SAO PAULO, BRAZIL — Embraer anticipates production rebound and strong E2 sales in Chinese market.

After shipping a mere 57 commercial aircraft in 2022, Embraer has projected an uptick in production, forecasting a return to pre-pandemic rates of approximately 100 jets annually by 2026.

Embraer's Chief Financial Officer, Antonio Carlos Garcia, has estimated that commercial jet deliveries for the current year will number between 65 and 70 units, seven of which were dispatched during the first quarter. In a notable development, Garcia mentioned that this year's total will incorporate a mere 26 E-Jet E1s, marking the first time more units of the new E2 model will be delivered.

"By 2026, we could return to a production rate of about 100 aircraft per year," Commercial Aircraft Chief Executive Arjan Meijer stated at Embraer’s pre-Paris air show media event in Lisbon, Portugal on May 26. Achieving this target will require a surge in sales demand, reduced supply chain issues, and an alleviation of the current US pilot shortage, he further explained.

Embraer’s yearly output is already showing signs of a rebound, having escalated from 48 commercial jets in 2021 and 44 in the year prior. The company dispatched 89 E-Jets in the pre-pandemic year of 2019 and 90 in 2018, last hitting triple digits – 101 aircraft – in 2017.

Expressing confidence in the Chinese market, Meijer asserted the E2 model's robust sales potential. In 2022, Embraer earned certification for its E190-E2 from the Civil Aviation Authority of China, with aims for E195-E2 approval by the latter half of the year.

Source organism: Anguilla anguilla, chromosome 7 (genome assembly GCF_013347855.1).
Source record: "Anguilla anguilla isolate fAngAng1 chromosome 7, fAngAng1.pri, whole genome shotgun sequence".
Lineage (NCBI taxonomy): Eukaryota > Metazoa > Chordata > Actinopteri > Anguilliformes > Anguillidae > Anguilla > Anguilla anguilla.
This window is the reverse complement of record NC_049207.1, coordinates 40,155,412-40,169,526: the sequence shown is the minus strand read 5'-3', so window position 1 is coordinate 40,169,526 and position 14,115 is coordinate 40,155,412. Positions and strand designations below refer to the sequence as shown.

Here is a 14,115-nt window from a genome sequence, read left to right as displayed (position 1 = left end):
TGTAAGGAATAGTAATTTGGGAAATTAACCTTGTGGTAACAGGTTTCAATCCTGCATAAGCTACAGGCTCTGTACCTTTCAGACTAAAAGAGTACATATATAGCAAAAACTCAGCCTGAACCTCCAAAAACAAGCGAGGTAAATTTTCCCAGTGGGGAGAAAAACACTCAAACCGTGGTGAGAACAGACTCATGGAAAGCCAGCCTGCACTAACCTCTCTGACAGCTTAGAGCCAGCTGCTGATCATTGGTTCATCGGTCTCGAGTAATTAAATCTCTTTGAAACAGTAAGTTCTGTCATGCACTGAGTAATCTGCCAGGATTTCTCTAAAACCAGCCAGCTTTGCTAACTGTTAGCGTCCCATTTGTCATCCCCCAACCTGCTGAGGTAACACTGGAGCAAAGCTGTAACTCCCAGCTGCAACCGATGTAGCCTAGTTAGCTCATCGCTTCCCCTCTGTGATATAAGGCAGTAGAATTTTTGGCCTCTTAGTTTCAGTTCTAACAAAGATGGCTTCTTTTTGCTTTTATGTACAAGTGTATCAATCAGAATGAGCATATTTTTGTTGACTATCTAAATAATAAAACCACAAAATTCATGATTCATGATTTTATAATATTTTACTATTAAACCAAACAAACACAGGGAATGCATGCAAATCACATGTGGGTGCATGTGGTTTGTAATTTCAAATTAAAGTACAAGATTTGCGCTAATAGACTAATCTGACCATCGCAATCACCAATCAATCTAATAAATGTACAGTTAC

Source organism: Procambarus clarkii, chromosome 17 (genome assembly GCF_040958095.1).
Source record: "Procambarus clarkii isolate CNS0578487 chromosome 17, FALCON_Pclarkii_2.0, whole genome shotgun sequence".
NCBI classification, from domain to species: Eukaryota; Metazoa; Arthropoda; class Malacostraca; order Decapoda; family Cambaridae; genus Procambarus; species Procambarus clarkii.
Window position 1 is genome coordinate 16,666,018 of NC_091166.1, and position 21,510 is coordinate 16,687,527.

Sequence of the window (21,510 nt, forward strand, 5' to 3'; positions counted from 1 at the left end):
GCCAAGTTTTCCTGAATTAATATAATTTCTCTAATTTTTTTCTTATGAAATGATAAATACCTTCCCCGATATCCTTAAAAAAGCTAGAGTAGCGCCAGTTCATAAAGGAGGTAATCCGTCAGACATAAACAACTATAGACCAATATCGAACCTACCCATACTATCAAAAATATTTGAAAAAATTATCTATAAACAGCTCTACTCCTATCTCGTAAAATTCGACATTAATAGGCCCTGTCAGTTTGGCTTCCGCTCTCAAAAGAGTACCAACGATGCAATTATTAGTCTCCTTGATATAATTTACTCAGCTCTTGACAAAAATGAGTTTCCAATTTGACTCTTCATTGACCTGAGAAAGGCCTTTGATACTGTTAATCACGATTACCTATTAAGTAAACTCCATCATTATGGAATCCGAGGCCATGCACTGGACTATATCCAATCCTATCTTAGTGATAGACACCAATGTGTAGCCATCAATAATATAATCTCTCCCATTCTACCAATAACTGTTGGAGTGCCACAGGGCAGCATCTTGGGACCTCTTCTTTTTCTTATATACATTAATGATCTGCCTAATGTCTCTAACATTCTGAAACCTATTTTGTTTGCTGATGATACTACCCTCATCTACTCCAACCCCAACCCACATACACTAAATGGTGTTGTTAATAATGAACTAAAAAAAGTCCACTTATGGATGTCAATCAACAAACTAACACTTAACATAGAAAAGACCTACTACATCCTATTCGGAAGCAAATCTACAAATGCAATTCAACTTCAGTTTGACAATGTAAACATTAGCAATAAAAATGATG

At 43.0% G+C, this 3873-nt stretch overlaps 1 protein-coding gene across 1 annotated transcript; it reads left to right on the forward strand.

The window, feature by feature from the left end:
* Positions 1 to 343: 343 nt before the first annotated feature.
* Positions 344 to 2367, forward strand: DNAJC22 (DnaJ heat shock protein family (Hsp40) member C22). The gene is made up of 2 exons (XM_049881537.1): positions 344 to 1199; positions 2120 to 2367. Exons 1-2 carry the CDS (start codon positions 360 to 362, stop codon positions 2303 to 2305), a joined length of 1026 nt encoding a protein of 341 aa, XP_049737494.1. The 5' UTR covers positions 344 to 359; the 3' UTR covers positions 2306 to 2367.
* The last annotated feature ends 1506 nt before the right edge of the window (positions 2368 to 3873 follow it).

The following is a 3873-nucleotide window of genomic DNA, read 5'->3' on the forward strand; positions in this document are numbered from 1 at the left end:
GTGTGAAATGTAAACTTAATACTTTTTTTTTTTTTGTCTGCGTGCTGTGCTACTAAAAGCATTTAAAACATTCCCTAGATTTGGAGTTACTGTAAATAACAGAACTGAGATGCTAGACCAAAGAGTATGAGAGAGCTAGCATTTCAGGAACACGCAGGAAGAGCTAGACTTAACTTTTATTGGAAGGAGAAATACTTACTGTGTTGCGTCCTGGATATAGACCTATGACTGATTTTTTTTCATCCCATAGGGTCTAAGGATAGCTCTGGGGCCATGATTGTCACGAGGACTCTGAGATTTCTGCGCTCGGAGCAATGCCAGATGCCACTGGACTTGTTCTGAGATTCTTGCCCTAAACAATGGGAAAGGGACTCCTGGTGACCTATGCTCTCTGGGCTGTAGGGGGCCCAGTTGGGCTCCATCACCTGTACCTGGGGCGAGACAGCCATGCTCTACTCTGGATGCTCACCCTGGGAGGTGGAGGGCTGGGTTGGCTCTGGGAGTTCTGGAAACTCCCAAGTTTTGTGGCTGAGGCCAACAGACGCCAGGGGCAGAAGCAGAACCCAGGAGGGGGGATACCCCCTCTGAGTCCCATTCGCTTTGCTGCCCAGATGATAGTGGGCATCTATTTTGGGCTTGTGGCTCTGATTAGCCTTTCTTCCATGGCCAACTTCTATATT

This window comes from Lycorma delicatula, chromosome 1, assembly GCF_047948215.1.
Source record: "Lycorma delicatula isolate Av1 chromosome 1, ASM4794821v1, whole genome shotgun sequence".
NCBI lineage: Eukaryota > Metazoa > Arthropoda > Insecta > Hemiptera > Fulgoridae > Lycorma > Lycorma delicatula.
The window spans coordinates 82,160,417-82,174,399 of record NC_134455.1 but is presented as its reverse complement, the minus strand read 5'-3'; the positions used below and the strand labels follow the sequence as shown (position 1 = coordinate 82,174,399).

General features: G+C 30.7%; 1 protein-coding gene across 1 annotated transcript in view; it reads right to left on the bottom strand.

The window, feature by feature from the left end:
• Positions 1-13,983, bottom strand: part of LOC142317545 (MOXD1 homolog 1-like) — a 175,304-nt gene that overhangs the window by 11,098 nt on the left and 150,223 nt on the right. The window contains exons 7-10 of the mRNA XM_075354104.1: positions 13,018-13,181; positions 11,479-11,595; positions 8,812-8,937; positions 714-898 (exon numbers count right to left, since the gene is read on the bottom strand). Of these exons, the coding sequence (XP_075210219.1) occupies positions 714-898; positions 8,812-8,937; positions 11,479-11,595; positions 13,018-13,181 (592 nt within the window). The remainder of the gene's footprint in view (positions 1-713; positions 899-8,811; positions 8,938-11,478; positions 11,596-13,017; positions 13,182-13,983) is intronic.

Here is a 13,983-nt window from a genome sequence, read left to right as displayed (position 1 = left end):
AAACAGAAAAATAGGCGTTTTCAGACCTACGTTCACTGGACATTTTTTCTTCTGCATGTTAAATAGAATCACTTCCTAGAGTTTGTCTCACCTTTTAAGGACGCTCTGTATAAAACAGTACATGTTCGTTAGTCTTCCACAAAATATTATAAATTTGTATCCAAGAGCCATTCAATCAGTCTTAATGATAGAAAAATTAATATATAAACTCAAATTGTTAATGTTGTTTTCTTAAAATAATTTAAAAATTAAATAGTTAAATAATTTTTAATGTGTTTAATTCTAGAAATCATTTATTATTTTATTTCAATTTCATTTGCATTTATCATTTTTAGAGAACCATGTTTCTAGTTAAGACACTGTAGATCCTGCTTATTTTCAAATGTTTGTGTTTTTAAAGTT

Asserting that Embraer's products could "perfectly co-exist and complement Chinese products," Meijer referred to Comac's ARJ21 and C919.

Moreover, Meijer projected a new wave of E175-E1 sales to US carriers to replace current fleets, given the absence of any near-term changes to existing scope clause restrictions. He announced active campaigns in the US and hinted at some upcoming developments.

Meijer also shared the operational performance of the E2 family, amidst challenges such as the supply and support of Pratt & Whitney (P&W) PW1900G engines. Despite some teething problems, Meijer reported that the E2 fleet is performing admirably. As of late-May, only 12 of the delivered units were grounded due to engine and other issues.

Being the third platform to utilize P&W’s geared turbofan-family powerplants – after the A320neo and A220 – the E2 has been less impacted. Meijer disclosed that the PW1900G engines are being delivered with Block C combustor enhancements, and a solution for accelerated lining wear has already been put in place. By the fourth quarter of 2025, Embraer anticipates a final configuration to be operational.

While the engine situation is a topic of discussion with customers, Meijer notes, the improvements will be incorporated into the engines that customers will receive in the coming years, resulting in even more advanced technology.